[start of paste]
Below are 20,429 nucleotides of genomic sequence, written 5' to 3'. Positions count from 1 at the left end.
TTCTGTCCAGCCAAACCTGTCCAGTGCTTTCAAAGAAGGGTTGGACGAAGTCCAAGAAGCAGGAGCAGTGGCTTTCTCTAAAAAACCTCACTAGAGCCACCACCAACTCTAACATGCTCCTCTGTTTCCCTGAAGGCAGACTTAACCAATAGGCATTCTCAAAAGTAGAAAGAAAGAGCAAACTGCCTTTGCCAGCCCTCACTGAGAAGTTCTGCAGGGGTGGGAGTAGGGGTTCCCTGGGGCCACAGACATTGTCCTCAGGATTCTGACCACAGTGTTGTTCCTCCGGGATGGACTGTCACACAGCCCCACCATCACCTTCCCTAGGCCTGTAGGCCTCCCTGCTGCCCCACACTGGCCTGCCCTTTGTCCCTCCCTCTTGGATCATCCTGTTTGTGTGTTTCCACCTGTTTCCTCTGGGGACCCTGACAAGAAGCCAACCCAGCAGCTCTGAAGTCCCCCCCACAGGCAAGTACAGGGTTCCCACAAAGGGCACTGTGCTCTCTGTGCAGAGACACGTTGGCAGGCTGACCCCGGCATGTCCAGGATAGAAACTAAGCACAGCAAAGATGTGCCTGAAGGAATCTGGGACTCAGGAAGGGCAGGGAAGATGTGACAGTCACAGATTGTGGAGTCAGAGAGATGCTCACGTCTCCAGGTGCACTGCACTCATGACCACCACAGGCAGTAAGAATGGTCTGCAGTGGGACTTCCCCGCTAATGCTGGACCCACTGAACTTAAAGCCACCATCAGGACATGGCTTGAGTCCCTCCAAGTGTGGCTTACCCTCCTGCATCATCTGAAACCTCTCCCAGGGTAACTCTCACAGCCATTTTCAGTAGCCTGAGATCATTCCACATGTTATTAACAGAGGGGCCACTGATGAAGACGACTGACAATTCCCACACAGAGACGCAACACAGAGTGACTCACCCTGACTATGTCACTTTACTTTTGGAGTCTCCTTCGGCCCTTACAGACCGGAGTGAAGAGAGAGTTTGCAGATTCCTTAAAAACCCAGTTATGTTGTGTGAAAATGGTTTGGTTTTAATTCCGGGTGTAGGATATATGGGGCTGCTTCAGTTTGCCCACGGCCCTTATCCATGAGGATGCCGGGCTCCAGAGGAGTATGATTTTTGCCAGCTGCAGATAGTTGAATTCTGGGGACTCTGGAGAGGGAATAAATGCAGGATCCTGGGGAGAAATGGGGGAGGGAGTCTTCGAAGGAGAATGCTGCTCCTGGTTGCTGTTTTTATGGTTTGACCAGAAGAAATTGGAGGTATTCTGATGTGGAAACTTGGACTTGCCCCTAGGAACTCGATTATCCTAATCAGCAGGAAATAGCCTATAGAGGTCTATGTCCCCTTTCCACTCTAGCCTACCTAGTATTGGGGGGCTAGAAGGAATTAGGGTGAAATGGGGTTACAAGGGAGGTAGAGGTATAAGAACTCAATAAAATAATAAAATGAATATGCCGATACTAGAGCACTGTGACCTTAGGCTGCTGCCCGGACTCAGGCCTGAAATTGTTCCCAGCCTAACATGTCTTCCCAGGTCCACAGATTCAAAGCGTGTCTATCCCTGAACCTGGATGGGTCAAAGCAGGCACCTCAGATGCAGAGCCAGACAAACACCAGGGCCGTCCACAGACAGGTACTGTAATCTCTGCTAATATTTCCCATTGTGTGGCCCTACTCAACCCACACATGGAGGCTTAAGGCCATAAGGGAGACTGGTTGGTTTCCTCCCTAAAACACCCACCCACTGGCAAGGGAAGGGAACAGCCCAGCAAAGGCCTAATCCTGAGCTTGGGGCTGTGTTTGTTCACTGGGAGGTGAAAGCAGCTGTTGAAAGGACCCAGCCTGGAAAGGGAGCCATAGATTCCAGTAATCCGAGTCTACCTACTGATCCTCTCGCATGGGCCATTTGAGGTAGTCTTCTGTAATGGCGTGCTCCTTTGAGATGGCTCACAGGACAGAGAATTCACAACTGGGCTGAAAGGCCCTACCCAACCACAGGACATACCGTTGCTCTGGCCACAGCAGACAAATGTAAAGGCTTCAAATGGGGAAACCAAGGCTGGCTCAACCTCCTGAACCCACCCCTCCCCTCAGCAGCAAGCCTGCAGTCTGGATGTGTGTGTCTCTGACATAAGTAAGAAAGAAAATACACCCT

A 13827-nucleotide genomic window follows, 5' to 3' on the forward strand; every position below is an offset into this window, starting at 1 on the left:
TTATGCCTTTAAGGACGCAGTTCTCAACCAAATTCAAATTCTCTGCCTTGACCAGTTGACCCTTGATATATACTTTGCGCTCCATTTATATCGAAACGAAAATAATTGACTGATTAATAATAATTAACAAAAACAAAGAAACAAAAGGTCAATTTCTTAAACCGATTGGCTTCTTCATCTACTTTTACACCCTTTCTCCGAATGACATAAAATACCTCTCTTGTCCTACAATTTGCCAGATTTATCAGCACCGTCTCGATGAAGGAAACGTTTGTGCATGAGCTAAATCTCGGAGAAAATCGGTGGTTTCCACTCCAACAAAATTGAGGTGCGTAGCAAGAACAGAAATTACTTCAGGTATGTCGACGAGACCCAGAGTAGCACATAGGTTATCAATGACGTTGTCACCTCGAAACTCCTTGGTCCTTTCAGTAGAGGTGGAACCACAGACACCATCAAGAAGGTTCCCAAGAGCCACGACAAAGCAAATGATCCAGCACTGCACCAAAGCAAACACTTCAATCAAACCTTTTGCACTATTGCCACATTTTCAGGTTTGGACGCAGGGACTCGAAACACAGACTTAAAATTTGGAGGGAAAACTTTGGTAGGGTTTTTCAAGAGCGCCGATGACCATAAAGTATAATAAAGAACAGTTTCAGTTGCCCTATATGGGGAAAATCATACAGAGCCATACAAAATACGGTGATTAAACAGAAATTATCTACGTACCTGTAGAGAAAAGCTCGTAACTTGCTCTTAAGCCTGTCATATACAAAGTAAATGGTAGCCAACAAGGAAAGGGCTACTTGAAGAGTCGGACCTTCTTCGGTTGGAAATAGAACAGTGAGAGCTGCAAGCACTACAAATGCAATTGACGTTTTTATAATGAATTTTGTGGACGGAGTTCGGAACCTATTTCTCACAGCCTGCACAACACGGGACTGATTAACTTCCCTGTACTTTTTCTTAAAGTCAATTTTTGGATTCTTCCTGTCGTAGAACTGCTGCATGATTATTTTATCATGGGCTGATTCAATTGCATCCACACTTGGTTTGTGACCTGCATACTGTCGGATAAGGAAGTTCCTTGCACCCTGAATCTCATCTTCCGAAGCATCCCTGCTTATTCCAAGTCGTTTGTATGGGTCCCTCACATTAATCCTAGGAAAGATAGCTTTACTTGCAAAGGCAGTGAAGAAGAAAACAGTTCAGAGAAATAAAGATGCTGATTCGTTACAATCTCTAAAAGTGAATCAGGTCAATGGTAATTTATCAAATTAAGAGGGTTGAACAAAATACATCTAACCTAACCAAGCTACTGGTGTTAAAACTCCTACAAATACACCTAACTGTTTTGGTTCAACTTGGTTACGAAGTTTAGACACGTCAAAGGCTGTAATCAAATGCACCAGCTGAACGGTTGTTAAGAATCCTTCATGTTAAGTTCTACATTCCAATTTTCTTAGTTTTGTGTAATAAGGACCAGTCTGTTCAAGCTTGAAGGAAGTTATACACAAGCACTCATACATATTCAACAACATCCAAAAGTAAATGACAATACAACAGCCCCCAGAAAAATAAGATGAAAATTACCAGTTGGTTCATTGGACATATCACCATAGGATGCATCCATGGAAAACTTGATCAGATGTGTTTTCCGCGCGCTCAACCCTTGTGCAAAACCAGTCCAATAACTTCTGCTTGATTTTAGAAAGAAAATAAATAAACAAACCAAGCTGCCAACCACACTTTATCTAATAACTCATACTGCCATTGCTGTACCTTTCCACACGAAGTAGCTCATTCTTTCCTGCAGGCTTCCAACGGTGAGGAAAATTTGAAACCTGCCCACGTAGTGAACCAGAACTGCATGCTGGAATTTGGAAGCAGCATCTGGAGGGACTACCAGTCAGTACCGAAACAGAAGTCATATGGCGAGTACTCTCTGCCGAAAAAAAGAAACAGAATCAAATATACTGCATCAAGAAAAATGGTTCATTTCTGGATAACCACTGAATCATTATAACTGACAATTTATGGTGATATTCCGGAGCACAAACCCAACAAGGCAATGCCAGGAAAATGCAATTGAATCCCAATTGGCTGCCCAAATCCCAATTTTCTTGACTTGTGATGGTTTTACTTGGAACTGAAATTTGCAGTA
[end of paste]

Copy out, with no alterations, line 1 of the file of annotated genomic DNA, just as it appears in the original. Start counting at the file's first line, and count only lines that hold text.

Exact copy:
Below are 20,429 nucleotides of genomic sequence, written 5' to 3'. Positions count from 1 at the left end.